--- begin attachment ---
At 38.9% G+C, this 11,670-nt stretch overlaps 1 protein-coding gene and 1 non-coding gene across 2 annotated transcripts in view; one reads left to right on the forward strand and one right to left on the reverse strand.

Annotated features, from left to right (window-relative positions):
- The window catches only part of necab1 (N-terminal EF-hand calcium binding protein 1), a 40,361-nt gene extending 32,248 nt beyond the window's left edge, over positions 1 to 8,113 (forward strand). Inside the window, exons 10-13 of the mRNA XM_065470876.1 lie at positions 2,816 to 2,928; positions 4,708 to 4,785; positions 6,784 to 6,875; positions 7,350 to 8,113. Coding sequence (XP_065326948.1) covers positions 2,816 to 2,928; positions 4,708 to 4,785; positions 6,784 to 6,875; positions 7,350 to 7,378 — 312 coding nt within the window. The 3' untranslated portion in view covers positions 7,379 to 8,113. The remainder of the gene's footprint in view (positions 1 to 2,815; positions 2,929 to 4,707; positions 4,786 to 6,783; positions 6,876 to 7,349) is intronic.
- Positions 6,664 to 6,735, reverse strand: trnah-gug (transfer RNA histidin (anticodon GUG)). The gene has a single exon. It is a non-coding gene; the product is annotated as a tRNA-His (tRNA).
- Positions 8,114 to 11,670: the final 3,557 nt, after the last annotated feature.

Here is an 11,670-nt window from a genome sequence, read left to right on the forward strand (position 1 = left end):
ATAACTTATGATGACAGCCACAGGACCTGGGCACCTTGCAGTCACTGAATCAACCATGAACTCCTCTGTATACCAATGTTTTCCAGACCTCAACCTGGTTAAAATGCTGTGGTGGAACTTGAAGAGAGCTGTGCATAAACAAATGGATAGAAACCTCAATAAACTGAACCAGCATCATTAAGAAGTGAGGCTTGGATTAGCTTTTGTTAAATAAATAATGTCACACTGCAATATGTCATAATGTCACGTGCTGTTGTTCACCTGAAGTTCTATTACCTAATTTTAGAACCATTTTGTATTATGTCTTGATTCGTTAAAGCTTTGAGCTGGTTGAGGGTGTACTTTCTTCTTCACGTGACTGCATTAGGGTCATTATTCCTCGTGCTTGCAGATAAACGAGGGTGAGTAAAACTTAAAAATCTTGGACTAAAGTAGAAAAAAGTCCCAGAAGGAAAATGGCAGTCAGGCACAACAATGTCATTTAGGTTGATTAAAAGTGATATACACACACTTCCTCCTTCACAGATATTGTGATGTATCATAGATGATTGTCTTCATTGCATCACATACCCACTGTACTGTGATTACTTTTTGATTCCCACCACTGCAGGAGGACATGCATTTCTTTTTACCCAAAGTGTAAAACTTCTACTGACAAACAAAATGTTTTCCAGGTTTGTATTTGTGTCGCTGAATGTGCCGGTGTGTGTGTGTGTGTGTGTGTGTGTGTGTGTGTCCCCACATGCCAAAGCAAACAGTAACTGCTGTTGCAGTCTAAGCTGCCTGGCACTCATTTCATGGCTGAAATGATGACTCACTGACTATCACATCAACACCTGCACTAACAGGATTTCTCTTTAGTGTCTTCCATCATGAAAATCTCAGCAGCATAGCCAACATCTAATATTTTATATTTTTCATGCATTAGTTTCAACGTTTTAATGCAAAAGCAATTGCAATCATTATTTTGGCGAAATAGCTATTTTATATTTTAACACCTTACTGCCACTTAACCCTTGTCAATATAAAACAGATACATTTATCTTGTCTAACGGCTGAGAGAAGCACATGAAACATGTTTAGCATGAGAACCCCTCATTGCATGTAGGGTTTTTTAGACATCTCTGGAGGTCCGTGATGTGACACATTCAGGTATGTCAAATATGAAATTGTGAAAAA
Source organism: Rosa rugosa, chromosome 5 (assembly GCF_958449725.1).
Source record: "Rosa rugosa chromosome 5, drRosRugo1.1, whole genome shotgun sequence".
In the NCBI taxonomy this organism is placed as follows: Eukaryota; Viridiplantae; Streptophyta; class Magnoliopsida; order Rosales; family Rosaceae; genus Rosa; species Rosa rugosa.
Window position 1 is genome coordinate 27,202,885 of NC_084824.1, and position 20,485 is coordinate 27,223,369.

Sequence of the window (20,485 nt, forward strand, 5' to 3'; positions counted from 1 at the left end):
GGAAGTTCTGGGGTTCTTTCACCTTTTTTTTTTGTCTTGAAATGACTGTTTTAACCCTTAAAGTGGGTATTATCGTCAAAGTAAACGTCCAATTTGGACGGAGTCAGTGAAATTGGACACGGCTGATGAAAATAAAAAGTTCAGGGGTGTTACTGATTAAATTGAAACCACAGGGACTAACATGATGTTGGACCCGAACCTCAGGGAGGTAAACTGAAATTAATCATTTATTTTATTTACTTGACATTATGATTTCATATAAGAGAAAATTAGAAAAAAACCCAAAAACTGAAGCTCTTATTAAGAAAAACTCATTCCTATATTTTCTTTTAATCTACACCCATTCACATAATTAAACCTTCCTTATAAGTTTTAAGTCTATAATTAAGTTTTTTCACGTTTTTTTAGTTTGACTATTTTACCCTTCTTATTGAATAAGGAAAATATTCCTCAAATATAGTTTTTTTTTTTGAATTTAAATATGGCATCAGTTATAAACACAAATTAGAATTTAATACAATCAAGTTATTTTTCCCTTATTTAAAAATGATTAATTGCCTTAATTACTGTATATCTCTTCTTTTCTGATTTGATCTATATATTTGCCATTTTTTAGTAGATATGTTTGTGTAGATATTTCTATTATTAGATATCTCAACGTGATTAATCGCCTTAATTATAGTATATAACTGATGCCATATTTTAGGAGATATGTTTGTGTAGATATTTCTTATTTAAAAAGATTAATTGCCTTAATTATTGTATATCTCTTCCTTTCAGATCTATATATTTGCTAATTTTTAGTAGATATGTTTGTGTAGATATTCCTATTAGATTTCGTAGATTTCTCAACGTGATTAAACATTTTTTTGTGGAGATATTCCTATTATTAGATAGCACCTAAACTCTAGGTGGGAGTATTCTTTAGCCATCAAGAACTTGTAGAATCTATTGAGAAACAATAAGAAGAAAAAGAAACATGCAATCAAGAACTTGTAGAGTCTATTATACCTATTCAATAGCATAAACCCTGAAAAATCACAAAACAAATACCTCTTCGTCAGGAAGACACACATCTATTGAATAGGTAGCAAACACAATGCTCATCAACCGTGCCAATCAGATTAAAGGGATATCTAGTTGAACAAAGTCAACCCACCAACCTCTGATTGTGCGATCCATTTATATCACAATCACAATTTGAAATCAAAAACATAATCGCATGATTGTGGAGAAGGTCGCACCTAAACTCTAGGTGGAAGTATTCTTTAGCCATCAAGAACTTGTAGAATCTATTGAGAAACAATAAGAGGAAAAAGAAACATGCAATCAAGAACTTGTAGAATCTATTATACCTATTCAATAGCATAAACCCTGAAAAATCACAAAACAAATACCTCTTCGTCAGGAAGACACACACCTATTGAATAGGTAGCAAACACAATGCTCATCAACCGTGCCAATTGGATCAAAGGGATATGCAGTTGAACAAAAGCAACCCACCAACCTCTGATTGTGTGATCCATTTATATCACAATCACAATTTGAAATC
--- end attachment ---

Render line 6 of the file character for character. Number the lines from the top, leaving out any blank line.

Here is an 11,670-nt window from a genome sequence, read left to right on the forward strand (position 1 = left end):